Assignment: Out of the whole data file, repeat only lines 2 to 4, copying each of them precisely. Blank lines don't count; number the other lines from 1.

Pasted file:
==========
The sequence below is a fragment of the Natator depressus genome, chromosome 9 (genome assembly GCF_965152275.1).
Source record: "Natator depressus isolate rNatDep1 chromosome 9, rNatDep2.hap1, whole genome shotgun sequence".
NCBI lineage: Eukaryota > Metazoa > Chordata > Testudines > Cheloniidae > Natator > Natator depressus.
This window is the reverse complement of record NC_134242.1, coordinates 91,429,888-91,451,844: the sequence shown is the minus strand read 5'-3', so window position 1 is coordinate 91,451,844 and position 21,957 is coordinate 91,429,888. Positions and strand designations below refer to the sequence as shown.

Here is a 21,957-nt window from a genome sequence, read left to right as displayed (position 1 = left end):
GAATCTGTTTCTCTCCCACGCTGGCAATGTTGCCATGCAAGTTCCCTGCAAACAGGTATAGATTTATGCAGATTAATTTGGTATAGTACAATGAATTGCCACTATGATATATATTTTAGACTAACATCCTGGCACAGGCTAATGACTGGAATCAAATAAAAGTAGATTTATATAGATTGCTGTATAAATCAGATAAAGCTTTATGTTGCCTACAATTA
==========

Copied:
Source record: "Natator depressus isolate rNatDep1 chromosome 9, rNatDep2.hap1, whole genome shotgun sequence".
NCBI lineage: Eukaryota > Metazoa > Chordata > Testudines > Cheloniidae > Natator > Natator depressus.
This window is the reverse complement of record NC_134242.1, coordinates 91,429,888-91,451,844: the sequence shown is the minus strand read 5'-3', so window position 1 is coordinate 91,451,844 and position 21,957 is coordinate 91,429,888. Positions and strand designations below refer to the sequence as shown.